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Kraken: Tentacles of the Deep
You certainly don't sit down with something called Kraken: Tentacles of the Deep expecting William Shakespeare (or even Roger Corman) -- but I'd be willing to bet you're expecting more than this. Looking for all the world like a Lifetime Channel movie (with a few gory bits thrown in for good measure), Kraken is far and away one of the silliest monster movies I've ever seen. And I've seen a lot.
Previously known as Deadly Water (I bet the new name was tacked on after a "Kraken" showed up in Pirates of the Caribbean 2), this amazingly goofball movie opens with a husband and wife being plucked off their yacht by something that looks like a large and vaguely squidlike blur. The only survivor left behind is a little boy who grows up to become ... Ray. (As played by Jerry O'Connell sibling / lookalike Charlie O'Connell, Ray is about as heroic as your local Jiffy Lube attendant, but just look at what being an actor's brother can accomplish! The starring role in Kraken in the Deep!) On the other hand, Kraken also offers Jack Scalia at his most unquestionably evil, hateful and obnoxious. The guy's just begging to become a Kraken snack.
Ray joins a squad of perpetually bikini-clad lady scientists. The gals are after a priceless treasure; Ray is after that giant squid-blur what ate his parents all those years ago! Toss in a wise-ass sidekick and a nefarious adversary or two (and don't forget the Kraken!) and you're looking at a cable flick that'll get as many eyeball-rolls as it does flicks of the remote (to see if anything better is actually on).
The ungainly, cheap-looking, and frankly boring flick goes precisely where you know it will, and it embarks on that journey with all the excitement of a trip to the laundromat. Director Tibor Takacs (yes, the guy who directed The Gate, Mansquito, and Earthquake: Nature Unleashed) exhibits all the visual flair of a magic marker. His cast is a vacant group of photogenic automatons, his screenplay is a clumsy mish-mash of cliche, stereotype and stupidity ... and the special effects. I mean, wow. I've seen more realistic marine life on The Snorks. And when your slipshod movie can't even deliver on its one legitimate commodity (like, the monster attacks!) and instead has you chuckling at the onscreen ineptitude, well, that's a special sort of rotten.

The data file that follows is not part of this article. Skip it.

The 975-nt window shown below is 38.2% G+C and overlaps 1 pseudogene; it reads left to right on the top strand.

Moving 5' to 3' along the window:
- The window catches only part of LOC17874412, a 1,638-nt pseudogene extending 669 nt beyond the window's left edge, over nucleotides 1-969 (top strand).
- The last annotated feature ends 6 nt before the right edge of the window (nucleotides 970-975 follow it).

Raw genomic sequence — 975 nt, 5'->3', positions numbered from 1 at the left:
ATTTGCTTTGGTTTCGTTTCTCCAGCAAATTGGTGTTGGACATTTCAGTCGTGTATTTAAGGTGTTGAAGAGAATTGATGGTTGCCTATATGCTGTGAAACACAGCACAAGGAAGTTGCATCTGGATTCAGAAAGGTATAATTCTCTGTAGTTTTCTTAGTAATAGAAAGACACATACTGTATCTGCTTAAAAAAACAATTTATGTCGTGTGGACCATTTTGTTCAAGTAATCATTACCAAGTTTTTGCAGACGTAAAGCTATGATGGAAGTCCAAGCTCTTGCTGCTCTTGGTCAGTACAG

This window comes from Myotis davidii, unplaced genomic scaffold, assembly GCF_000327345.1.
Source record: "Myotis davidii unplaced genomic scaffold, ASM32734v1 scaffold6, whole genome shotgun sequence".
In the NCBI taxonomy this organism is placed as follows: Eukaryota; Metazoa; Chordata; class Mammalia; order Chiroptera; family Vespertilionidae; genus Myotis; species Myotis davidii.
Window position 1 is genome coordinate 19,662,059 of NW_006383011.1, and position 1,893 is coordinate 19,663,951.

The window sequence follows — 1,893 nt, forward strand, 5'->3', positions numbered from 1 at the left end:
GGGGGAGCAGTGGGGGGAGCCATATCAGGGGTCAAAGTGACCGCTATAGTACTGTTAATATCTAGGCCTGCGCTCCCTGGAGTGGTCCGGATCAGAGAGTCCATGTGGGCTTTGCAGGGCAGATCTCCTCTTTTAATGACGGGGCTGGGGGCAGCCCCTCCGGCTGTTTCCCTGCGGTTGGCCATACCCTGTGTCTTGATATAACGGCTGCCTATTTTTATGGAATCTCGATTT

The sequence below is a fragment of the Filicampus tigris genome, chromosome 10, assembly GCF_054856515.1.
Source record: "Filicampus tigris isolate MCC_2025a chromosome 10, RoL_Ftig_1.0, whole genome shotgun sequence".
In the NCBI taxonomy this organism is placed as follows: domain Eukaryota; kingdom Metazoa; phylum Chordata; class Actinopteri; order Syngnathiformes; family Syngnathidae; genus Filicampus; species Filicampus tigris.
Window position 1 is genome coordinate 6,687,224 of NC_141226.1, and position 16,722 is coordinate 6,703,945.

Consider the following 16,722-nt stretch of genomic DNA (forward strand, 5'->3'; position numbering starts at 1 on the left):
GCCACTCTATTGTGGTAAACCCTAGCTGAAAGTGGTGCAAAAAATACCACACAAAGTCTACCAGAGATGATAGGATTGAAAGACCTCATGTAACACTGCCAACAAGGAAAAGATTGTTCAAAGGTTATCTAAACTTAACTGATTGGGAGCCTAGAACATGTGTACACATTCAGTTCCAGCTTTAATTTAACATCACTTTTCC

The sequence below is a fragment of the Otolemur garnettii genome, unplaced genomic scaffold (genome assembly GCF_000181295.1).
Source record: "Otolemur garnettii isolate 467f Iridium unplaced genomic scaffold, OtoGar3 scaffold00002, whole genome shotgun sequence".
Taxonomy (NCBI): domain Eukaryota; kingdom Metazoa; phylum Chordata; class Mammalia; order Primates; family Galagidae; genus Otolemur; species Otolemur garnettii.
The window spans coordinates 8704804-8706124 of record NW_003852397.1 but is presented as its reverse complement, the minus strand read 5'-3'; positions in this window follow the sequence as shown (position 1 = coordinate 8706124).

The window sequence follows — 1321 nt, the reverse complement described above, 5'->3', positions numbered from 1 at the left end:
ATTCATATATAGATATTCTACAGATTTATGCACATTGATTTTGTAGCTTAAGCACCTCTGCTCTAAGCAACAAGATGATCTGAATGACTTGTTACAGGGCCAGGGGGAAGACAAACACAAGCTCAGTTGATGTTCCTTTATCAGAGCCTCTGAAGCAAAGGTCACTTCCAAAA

In honor of this hilariously unwatchable movie, I'd like to coin a new adjective, one that will be doled out sparingly and only in the most extreme circumstances. For example, when I get to see Uwe Boll's next movie, I'm prepared to call it "krakenbad." (But I bet it'll have better FX than this one!)
Audio/Video: Non-anamorphic widescreen, and not all that thrilling to look at. Dolby Digital 5.1 Surround is your aural option, plus there's also a DTS track, which really makes me chuckle some more.
Extras: Just a 20-minute blather-fest called Secrets of the Deep, which offers very little in the "secrets" department, but all but overflows with effusive praise and mega-love for and from all the talking-head interview subjects.
I've got a real soft spot for moronic movies about massive monsters, but even I have my limits. Call it Deadly Water, Kraken: Tentacles of the Deep, or Mega-Calamari on Human Safari. It won't matter. This one's a turkey fit only for the stunningly bored and the astonishingly stoned.